While the charts from top500.org are nice, they don’t tell everything that happened in this interval. We had 3 recessions, 2 major (2001 and the “Great Recession”) and 1 minor one. We had significant changes in research funding from the US federal government … a refocusing of DARPA on things less HPC specific.
These elements all contributed to the trajectory within the decade. Several small players turned into larger players, then flamed out. Linux Networx, arguably one of the better contenders, couldn’t avoid bad business conditions imposed upon it. Some have commented at insidehpc (can’t find the reference to this now) that the HPCC programs are killing off the vendors. There may be some truth to that.

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HPC in the first decade of a new millenium: a perspective, part 3

The relentless onslaught of clusters …
We are also mostly doing SMPs and MPPs then. Clusters are barely registering. See the chart and the data to get more perspective.
What happened in the market was a simple alteration of the cost scale per flop. Clusters provided massive numbers of cheap cycles.
Add to this that MPI has been standardized, reasonably well designed, and people were migrating codes to it. Funny, MPI on a cluster runs just as nicely as MPI on the SGI.
At a small fraction of the cost.
Pay attention to that. It is happening again. More in a bit.
As you can see from the chart and the data, clusters began to appear on the big radars around 2001 time frame. They began to eat everyone’s lunch around 2002, and simply did not stop.

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HPC in the first decade of a new millenium: a perspective, part 2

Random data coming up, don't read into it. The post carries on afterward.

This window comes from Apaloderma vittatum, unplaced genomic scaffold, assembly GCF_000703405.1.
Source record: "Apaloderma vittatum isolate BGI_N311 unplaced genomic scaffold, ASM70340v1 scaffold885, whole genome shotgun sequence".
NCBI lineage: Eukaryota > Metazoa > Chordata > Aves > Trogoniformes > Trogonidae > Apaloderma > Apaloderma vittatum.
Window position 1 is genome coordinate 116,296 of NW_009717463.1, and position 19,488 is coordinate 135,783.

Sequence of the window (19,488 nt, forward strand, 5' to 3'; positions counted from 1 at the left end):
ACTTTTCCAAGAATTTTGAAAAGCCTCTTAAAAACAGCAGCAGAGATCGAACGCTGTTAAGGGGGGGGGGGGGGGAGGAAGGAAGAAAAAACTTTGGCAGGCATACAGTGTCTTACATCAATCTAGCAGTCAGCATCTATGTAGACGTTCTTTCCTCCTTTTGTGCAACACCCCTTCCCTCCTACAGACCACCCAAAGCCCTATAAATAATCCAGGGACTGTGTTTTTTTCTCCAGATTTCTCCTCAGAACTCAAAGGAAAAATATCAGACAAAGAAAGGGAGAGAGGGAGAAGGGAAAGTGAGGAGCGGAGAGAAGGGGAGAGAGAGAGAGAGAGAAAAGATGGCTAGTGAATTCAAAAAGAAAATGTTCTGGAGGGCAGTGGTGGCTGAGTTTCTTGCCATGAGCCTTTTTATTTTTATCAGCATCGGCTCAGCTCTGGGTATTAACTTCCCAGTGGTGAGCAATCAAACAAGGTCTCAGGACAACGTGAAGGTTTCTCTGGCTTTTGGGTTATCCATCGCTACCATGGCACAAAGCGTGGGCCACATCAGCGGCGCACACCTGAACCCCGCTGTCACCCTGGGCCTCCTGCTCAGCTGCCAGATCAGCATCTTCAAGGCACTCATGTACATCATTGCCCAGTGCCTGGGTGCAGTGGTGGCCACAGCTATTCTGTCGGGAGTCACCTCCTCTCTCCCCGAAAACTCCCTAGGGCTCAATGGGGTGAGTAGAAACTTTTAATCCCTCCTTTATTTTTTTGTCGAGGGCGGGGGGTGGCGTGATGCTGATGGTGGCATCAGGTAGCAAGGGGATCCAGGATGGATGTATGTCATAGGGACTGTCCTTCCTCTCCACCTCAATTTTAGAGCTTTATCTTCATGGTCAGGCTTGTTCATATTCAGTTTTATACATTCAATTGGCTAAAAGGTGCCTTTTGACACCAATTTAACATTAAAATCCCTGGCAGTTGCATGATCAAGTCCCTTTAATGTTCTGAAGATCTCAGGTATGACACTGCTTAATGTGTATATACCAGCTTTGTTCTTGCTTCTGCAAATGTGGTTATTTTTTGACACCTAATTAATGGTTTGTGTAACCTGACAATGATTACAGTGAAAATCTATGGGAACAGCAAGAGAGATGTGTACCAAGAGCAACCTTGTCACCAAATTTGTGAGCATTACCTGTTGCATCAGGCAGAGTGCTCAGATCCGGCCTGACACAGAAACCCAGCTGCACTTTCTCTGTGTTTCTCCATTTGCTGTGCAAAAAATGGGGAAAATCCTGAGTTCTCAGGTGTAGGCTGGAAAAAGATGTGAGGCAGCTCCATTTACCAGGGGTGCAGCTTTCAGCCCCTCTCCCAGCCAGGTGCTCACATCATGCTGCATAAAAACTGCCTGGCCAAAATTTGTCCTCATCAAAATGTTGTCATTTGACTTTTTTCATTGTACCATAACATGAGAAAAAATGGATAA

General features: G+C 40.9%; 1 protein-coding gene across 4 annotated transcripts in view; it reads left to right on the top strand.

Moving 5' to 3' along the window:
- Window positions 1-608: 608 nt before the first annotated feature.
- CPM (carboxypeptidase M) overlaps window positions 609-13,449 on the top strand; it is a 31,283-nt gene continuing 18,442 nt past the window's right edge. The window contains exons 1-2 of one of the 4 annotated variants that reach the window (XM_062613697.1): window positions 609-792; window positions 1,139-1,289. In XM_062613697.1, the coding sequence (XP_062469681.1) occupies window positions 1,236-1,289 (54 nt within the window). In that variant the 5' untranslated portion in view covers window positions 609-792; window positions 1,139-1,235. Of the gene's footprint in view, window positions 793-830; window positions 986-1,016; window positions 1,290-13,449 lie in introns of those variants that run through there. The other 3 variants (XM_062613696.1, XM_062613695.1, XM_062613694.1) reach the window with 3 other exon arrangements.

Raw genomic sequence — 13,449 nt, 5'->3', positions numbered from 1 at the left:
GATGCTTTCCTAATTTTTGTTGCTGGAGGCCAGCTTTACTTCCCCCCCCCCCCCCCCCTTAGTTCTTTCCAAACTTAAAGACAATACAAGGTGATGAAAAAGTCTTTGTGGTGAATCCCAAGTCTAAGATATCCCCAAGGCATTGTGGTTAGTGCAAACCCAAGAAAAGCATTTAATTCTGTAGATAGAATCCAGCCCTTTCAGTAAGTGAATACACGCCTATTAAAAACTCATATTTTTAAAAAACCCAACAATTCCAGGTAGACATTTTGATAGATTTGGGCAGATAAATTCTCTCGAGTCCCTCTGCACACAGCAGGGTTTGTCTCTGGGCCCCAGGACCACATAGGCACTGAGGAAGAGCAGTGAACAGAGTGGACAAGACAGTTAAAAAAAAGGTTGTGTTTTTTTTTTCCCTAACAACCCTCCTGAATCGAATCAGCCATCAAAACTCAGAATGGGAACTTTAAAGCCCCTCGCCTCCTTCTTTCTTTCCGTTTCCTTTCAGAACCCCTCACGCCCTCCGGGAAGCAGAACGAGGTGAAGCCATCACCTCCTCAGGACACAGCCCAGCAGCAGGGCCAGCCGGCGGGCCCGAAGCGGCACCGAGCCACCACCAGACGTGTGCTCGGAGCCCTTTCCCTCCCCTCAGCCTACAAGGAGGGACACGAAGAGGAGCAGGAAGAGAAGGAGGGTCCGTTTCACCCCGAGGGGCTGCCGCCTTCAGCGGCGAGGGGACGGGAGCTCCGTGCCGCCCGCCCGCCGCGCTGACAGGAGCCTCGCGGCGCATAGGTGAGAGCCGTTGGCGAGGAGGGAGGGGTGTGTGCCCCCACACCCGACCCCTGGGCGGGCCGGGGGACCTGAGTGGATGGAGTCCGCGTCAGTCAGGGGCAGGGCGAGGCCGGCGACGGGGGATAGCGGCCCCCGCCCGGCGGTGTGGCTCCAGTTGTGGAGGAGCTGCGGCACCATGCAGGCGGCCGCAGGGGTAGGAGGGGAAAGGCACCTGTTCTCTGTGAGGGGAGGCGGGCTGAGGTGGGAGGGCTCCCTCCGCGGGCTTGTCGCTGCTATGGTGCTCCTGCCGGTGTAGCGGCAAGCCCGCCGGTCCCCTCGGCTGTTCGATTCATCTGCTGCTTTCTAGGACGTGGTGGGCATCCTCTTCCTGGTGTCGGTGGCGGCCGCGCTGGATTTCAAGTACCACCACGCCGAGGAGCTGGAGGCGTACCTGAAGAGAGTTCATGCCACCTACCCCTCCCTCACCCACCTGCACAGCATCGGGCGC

The death of RISC …

obligatory Monty Python Holy Grail quote:
old man: I’m not dead yet, I think I’ll go for a walk
John Cleese: Look, you are not fooling anyone …

The RISC vendors (SGI, HP, IBM, …) realized that RISC was dead, and that EPIC would be the technology that killed it. I was at SGI at the time, and disagreed that EPIC (Itanium) was going to be the killer. I thought it was going to be x86.
My rationale for this were benchmarks that I had been running on systems around that time. Some basic testing I did for some projects I was working on at the time, from an email in 2001 (found it recently cleaning out an old/dying machine)

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HPC in the first decade of a new millenium: a perspective, part 1

[Update: 9-Jan-2010] Link fixed, thanks Shehjar!
This is sort of another itch I need to scratch. Please bear with me. This is a long read, and I am breaking it up into multiple posts so you don’t have to read this as a huge novel in and of itself.
Many excellent blogs and news sites are giving perspectives on 2009. Magazine sites are talking about the hits in HPC over the last year in computing, storage, networking.
You can’t ignore the year itself, and I won’t. Doug Eadline’s piece is (as always) worth a careful read.
I want to look at a bigger picture though than the last year. The last decade.
My reasoning? A famous quote by George Santayana. Ok, we aren’t doomed to repeat our past, but something very remarkable is going on in the market now. Something that has happened before, and under similar circumstances.
Let me explain.
In the beginning …